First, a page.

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More than basketball
Rec league lifts players' skills, spirit
Calvary pic1
Jarron Crump looks to drain a layup during a recent Calvary Challenger League game at Calvary Temple Church in Turlock. - photo by EDDIE RUIZ / The Journal

When local pastor Rusty Lyons decided to work together with the people of Calvary Baptist Church back in 2006 to put together a basketball recreation league, he never imagined that the effort would meet with such success, driving players to transform their game on and off the court. 

Every Monday, the 10 teams that are part of the Calvary Baptist Challenger League get the opportunity to compete in what has quickly developed into a ‘top tier’ recreational league for basketball enthusiasts.

Lyons and the rest of the crew who have been part of the growth decided that this would be a fun event that people, not just from the church, but from the community could be involved in and enjoy the sport.

“One of the dreams I had as a pastor is that we would build some type of athletic league for our community where really good players could play,” he said.

There is no age limit for this league, which is perhaps one of the reasons that it has grown larger than anticipated.

Due to the success of this past spring season, the league has expanded its play into a summer season that is set to begin in mid-July.

“The last couple of years, as far as the level of talent, it has gone off the charts and this year has been the most competitive,” Lyons said. “When you see the way it has evolved over the last couple years it is great.”

The level of talent varies, with former local high school basketball standouts, Cal State Stanislaus alumni, young high school prospects and even community college players from out of state comprise the league.

All these age groups have come together to bring a level of play that the Challenger League has yet to see—until now.

“I am still looking into playing basketball, so I thought it would be just to stay in shape at first but I didn’t think it would be like this high level of competition. [It's]  fun and I like the fact that we're all like family helping each other out,” said Jarron Crump, who recently played at Columbia College in Sonora and is originally from Texas.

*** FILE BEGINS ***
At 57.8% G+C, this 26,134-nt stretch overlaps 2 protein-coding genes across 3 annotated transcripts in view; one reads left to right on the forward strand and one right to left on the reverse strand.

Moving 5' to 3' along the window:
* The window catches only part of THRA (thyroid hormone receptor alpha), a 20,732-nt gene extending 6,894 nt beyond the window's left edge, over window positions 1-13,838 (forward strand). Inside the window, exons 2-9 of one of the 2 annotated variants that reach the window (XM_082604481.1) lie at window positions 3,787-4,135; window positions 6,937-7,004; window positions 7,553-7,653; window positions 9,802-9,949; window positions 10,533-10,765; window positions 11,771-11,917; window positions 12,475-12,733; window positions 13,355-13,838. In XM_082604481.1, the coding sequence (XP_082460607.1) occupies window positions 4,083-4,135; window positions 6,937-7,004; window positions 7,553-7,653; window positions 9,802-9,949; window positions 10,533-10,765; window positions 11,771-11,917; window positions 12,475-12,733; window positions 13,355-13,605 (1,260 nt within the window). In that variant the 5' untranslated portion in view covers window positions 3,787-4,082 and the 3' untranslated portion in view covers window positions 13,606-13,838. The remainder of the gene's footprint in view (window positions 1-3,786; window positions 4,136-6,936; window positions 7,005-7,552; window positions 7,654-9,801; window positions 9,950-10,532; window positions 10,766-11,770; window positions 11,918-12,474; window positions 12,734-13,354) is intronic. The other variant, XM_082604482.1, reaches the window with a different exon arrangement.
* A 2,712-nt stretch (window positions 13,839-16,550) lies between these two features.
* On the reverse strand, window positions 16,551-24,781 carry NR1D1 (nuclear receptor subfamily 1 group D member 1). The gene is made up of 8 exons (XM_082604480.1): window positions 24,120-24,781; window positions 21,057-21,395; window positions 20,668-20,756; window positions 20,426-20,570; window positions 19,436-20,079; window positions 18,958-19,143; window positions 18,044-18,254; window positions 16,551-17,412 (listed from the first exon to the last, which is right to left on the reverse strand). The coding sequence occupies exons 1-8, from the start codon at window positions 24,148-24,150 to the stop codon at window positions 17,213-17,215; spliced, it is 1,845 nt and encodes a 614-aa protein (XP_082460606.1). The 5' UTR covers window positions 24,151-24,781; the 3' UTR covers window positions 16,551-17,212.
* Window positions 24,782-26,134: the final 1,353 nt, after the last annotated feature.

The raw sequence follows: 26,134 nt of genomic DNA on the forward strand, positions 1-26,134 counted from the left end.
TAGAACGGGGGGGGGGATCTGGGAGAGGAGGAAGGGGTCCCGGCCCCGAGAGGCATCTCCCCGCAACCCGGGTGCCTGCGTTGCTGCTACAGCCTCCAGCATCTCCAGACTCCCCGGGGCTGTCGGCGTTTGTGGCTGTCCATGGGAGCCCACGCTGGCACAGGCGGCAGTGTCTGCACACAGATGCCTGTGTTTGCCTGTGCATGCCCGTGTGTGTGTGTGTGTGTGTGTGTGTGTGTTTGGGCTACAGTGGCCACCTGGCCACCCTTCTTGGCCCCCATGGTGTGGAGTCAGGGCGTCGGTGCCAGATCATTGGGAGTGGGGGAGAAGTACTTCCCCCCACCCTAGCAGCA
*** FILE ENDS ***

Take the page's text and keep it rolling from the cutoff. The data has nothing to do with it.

For some players, the faith-based league is a way to play the game and fellowship with other believers.

 “This league brought me here because of church. They all became like a family for us. For us to come to this church, it was more than basketball, it was us learning about life outside of basketball and we found this place we could call home,” said former CSU Stanislaus basketball player Ronnie Sawyer.

League director Chuck Fair understands that not all individuals have those religious beliefs, so he approaches every single player with a positive outlook and yearns to make them better people overall—for themselves—by showing support through good sportsmanship on and off the court, by not retaliating when frustration arises in the middle of a game.

 “We see so many competitors that their character gets compromised by their play and I see guys who call penalties on themselves, helping each other out. Some of the guys who started with the most challenging attitudes have walked away with big thanks for giving them a different perspective,” said Fair.

The official starting date for the summer rec league will be July 16. For more information, call 632-2391.